Republican defense hawks are declaring a partial victory over a change of heart by the Obama administration on funding some vital weapons systems.

Politico:

The turnabout is causing a major credibility problem for the Defense Department ahead of Tuesday’s release of the president's new budget proposal, key lawmakers told POLITICO. Republican defense hawks spent the last year opposing the department’s efforts to retire the aging A-10 Warthog attack jet and stop buying Tomahawk missiles and F-18 Super Hornet fighters — the very weapons getting praise now from Defense Secretary Ash Carter.

Rep. Mac Thornberry and Sen. John McCain, who chair the House and Senate Armed Services Committees, are already gloating over what they see as a small victory in their larger battle with Obama over military spending.

“I think it harms their credibility because they’re changing positions,” said McCain. “It’s also, I think, an argument for congressional action.”

Thornberry, meanwhile, said Pentagon leaders are “entitled to their opinions.” But, the Texas Republican noted, Congress “also has opinions,” and some of those opinions are now looking “pretty good in hindsight.”

Carter, who flew out West to preview the Pentagon’s $583 billion budget submission, announced the reversals during the last week. They're partly a sign of the changing of the Pentagon's guard, more than a year after the departure of former secretary Chuck Hagel, and partly a reflection of the expanding threats confronting an administration that originally pinned its hopes on resetting relations with Russia and winding down George W. Bush's wars.

The trip amounted to a good news tour for the defense chief, who told sailors, airmen and Marines in California and Nevada about programs that would get a boost in the administration’s spending proposal for fiscal 2017, while declining to list programs that would lose out.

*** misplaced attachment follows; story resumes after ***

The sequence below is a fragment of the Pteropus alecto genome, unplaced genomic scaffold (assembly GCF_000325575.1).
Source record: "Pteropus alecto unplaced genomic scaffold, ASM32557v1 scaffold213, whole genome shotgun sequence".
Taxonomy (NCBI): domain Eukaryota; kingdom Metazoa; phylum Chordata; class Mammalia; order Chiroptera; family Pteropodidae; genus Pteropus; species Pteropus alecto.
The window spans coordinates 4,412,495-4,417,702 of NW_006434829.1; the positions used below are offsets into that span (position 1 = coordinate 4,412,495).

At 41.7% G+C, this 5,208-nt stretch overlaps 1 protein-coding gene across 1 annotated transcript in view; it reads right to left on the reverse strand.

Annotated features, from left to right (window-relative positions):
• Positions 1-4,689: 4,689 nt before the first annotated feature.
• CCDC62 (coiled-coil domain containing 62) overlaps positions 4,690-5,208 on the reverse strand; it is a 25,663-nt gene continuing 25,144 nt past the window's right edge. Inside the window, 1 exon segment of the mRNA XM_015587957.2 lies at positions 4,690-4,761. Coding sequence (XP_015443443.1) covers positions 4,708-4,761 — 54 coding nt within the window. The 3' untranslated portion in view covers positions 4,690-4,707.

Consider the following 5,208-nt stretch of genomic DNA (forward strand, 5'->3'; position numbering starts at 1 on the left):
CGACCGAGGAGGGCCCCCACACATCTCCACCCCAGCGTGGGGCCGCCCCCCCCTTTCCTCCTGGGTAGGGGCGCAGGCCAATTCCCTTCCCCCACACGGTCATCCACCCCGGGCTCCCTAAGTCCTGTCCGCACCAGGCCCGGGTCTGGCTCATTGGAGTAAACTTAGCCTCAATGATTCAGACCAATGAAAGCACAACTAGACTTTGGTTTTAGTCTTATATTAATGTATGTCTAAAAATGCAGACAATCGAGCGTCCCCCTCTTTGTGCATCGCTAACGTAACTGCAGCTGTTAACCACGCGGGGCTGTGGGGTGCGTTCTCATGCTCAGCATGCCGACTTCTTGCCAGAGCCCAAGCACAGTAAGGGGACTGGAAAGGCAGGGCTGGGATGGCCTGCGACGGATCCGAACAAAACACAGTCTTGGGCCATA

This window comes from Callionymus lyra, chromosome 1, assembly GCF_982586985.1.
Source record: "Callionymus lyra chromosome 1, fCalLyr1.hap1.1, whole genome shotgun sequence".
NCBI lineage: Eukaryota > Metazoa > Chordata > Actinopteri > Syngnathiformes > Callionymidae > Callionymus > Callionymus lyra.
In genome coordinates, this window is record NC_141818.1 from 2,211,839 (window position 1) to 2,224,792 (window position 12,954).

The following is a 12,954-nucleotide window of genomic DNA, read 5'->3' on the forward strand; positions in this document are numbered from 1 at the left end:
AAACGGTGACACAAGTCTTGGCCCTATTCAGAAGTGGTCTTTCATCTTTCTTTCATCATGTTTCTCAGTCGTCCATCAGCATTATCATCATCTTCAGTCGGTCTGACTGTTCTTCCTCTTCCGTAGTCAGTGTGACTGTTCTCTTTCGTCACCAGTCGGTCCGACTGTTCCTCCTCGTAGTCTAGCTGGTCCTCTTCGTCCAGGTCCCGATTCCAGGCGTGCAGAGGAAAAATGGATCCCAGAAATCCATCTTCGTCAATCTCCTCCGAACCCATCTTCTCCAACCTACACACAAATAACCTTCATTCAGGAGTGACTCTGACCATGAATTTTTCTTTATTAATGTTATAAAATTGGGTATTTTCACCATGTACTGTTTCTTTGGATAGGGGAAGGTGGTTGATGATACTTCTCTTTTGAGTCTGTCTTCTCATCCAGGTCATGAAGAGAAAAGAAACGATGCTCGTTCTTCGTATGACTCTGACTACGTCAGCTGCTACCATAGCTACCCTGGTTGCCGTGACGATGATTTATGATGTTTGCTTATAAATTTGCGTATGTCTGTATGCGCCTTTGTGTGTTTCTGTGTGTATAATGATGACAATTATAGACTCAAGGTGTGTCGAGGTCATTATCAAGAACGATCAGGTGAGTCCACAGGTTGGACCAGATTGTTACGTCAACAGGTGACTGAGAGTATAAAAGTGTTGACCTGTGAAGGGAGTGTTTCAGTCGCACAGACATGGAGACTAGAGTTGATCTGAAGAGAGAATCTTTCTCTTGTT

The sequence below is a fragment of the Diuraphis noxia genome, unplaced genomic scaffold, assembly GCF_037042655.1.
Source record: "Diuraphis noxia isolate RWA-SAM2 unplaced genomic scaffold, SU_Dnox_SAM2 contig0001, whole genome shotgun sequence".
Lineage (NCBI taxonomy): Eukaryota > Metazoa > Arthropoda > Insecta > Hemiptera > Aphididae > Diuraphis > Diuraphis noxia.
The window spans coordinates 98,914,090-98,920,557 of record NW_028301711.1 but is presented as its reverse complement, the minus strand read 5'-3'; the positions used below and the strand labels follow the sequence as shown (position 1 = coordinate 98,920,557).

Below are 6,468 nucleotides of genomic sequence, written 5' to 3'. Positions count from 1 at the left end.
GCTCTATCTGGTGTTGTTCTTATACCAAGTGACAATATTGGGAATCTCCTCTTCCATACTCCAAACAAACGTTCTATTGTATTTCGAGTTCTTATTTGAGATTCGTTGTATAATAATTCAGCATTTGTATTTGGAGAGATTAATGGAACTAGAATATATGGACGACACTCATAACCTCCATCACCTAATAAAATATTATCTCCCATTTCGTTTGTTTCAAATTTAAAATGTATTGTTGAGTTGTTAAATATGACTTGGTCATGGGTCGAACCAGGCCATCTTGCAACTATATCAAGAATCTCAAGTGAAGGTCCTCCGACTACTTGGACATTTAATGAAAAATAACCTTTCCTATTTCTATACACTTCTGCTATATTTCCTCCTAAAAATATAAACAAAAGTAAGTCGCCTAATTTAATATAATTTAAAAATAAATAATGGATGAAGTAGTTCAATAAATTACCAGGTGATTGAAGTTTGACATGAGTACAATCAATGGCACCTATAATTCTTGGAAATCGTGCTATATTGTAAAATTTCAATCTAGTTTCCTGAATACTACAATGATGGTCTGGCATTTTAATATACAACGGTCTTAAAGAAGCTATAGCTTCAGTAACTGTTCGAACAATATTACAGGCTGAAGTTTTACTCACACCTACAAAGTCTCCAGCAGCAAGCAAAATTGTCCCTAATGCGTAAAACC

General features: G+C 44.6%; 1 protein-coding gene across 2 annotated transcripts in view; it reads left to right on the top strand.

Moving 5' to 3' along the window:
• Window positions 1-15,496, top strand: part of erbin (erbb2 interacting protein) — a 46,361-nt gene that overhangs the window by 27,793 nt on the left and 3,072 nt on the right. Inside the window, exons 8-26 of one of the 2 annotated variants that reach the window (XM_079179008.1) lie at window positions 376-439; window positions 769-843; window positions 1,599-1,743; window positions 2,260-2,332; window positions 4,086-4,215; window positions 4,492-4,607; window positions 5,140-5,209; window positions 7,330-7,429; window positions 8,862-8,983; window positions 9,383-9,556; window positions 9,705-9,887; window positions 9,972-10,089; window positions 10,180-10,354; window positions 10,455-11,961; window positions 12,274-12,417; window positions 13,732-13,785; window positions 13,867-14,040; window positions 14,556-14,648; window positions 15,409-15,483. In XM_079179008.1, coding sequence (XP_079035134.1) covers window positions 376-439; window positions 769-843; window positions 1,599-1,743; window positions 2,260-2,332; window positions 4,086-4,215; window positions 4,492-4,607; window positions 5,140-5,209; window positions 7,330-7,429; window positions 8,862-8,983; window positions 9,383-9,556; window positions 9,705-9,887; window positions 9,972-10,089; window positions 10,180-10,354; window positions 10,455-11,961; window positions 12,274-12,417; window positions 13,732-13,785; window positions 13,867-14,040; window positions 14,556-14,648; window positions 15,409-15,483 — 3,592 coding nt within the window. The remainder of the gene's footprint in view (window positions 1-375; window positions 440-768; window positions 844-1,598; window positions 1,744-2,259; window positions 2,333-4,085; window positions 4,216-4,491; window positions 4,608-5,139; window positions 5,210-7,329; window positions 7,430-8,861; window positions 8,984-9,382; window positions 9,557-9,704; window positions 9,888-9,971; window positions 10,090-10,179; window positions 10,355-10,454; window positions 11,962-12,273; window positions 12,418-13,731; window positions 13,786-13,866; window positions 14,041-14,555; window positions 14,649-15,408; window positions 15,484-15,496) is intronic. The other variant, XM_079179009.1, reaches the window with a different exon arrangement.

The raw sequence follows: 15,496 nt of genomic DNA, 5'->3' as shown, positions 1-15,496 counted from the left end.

Those details, Carter said, wouldn’t be available until Tuesday’s official budget roll-out.

Among the programs Carter touted were A-10s, Super Hornets and Tomahawk missiles. This is a complete turnaround from last year, when all three programs were on the chopping block.

The A-10 Warthog has proven to be an effective close air support aircraft over the years and is a very reliable and durable platform.  There have been some maintenance problems with the Hornet, but it is unamatched as an all-weather, multi-role combat aircraft.  As for the Tomahawk cruise missile, there has been an effort to phase out these highly effective weapons in favor of the more accurate and faster Next Generation sea-launched cruise missile.  The thinking now is that many of those improvements can be incorporated into the Tomahawk's existing design.

The administration has been smacked by the reality of modern asymmetrical warfare, where these weapons can still play a vital role in the war against Islamic extremism.  In trying to cancel them, the administration acted in a shortsighted manner.